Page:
Could Fuel Economy Standards Be a Safety Hazard

If you’re buying a new car, chances are you’re looking for one which uses as little gas as possible in order to save money and/or help the environment. But you also want a car that you can feel safe in if it gets involved in a collision. There are other criteria as well (like price, interior room, and auto insurance premiums), but most people feel forced to choose between fuel efficiency and safety. Here’s the kicker … the government may already be making that choice for us.


“… to buy that car. No, not that one. The other one.”

At the behest of the White House, companies who build vehicles for American consumers have agreed to improve the overall fuel economy for their fleets of product offerings. The average fuel economy rating of every automaker must rise to 35.5 MPG by 2016, which marks a substantial jump from the 25.1 rating in 2009. So if a company has vehicles in its fleet with lower MPG ratings, it must balance them out by building models that are more fuel-efficient.

So what’s the simplest way to improve a fleet’s average fuel economy on a tight deadline of just a few years? Reduce the size of the cars being produced. (The federal government insists that the new rules don’t force automakers to make smaller cars – but that’s like saying that losing your job doesn’t force you to cut back on household spending.)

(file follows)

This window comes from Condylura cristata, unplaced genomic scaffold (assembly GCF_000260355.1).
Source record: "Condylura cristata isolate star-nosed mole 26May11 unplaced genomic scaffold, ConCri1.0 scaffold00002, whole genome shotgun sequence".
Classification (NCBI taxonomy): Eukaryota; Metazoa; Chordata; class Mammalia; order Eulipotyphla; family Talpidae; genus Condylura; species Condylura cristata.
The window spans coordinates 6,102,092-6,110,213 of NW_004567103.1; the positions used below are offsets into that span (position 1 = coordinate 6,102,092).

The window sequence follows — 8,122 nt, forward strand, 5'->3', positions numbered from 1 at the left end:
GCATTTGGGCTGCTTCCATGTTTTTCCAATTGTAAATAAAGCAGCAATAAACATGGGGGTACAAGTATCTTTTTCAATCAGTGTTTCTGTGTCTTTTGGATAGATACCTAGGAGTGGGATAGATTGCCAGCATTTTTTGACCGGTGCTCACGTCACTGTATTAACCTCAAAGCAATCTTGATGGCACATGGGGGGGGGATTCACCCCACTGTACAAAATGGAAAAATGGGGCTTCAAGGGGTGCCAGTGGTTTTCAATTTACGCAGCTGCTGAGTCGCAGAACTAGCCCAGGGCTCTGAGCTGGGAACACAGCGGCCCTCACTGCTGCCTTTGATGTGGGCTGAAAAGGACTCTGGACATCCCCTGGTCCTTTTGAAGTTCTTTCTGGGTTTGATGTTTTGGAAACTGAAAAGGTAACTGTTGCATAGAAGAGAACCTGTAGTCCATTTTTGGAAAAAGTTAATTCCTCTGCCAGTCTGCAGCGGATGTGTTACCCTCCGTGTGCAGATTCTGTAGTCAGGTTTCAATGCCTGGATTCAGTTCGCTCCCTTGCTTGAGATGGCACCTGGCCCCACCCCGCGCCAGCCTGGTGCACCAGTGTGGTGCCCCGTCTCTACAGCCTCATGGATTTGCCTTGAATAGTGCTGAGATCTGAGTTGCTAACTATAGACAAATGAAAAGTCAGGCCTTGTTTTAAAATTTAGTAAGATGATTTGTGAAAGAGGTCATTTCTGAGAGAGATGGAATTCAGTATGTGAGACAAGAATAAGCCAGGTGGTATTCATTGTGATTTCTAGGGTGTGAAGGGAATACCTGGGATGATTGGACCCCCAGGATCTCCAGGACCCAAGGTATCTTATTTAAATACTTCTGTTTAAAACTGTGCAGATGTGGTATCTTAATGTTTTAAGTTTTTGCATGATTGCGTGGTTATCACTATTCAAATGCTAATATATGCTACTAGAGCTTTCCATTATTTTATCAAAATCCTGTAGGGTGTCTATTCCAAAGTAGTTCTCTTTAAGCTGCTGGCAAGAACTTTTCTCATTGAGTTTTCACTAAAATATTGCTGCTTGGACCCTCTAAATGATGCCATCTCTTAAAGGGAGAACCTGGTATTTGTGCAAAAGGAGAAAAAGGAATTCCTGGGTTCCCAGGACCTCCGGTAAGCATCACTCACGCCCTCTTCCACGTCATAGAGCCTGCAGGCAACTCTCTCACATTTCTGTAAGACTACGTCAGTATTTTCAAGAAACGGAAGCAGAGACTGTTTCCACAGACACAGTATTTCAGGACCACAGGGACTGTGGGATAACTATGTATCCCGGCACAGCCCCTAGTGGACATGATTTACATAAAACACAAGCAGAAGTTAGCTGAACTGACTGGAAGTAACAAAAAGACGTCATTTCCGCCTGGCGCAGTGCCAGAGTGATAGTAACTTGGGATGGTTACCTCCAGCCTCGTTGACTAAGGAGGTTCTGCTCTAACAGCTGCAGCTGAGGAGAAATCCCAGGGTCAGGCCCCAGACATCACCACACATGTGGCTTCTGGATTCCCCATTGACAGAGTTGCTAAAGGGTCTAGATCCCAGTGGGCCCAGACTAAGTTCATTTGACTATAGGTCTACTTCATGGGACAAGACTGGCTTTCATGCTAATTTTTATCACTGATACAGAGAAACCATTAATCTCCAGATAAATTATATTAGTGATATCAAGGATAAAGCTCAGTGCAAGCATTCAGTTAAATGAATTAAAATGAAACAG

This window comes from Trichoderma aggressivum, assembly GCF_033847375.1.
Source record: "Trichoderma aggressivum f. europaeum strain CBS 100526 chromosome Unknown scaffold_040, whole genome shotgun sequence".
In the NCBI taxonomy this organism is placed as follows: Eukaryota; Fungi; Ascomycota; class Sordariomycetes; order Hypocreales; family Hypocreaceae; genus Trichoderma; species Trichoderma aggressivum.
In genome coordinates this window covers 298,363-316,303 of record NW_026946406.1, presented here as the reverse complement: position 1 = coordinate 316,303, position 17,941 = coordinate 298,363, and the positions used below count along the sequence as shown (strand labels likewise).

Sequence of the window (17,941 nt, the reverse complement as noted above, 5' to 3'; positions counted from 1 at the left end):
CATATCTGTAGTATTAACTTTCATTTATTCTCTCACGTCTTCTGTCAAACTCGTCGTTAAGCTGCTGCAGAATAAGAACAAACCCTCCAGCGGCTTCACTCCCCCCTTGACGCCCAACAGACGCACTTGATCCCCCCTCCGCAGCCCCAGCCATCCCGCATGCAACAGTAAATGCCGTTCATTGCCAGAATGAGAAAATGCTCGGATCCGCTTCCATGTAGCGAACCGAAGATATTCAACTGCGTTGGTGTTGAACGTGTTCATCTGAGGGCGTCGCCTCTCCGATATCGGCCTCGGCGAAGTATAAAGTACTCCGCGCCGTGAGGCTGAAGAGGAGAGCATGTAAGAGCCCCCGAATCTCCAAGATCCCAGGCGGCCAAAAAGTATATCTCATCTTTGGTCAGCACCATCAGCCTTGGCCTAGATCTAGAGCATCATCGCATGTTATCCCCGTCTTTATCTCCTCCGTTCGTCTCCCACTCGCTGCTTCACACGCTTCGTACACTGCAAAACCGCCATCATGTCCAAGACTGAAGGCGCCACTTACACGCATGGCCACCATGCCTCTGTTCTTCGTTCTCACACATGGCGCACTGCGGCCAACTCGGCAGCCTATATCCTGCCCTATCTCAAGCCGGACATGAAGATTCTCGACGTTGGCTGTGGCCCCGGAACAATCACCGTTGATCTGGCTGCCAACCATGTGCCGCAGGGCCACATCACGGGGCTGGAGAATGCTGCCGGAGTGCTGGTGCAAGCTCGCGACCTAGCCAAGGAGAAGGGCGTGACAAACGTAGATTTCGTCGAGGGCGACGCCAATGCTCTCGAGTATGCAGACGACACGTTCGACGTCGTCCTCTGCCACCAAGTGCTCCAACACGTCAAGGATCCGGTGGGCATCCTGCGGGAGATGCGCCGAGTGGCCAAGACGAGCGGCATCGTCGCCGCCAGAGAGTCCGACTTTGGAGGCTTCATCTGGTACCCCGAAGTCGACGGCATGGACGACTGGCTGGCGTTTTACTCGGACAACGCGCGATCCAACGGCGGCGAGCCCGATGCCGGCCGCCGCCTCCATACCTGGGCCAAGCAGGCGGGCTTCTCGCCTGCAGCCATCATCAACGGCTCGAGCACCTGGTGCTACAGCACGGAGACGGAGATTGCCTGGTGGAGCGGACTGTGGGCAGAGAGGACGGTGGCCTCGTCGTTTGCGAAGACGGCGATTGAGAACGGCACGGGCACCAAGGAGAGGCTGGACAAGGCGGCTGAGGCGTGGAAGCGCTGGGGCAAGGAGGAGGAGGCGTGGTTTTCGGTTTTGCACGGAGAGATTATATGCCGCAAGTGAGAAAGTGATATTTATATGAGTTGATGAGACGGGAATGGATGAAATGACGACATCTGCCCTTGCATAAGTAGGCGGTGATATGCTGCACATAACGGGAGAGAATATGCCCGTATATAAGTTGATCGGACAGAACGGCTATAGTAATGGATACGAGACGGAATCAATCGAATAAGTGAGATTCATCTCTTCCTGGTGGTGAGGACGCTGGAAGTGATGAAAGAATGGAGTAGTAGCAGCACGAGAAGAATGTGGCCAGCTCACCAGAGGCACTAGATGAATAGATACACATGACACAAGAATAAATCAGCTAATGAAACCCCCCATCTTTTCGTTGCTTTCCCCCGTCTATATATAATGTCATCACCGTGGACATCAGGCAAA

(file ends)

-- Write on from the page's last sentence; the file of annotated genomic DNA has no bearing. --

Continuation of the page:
Many auto safety advocates worry that shrinking the overall sizes of cars will lead to a corresponding drop in automotive safety. Various studies over the last two decades conducted by the Insurance Institute for Highway Safety, the National Highway Traffic Safety Administration, the Congressional Budget Office, and the National Academy of Sciences have shown that tightening fuel economy standards has resulted in companies building smaller cars. And some people worry that if consumer tastes drift back toward larger cars and SUVs, automakers may have to compensate by pushing smaller cars onto dealer lots in order to meet the new standard.


“You don’t really want an SUV, am I right? How about this cute little number? Of course your six children will fit in it!”

But proponents of the stricter fuel economy standards say there’s no cause for alarm. They point out that when the new rules were implemented in 2009, opponents predicted a rise in the American auto fatality rate, which had reached an all-time low of about 1.28 deaths per 100 million miles traveled in 2008. In fact, the fatality rate has continued to fall – and was computed to be 1.1 for 2010. In addition, advocates of the new rules note that technology has advanced to the point where automakers can build safer vehicles without making them smaller if they use lighter, more durable materials (though at an additional cost of about $1,300 per vehicle to meet the government standard).

Of course, things like fuel efficiency standards can change if Congress or the White House decides to alter them. Plus, it’s certainly possible that the automakers would be granted an extension of the 2016 deadline in order to give them more time to modify their fleets to meet the fuel economy targets. In any case, it remains to be seen whether companies will indeed comply with the federal standards by reducing vehicle sizes — and whether passenger safety would suffer as a result.


Or maybe we’ll finally get those jet packs they promised us so many years ago.

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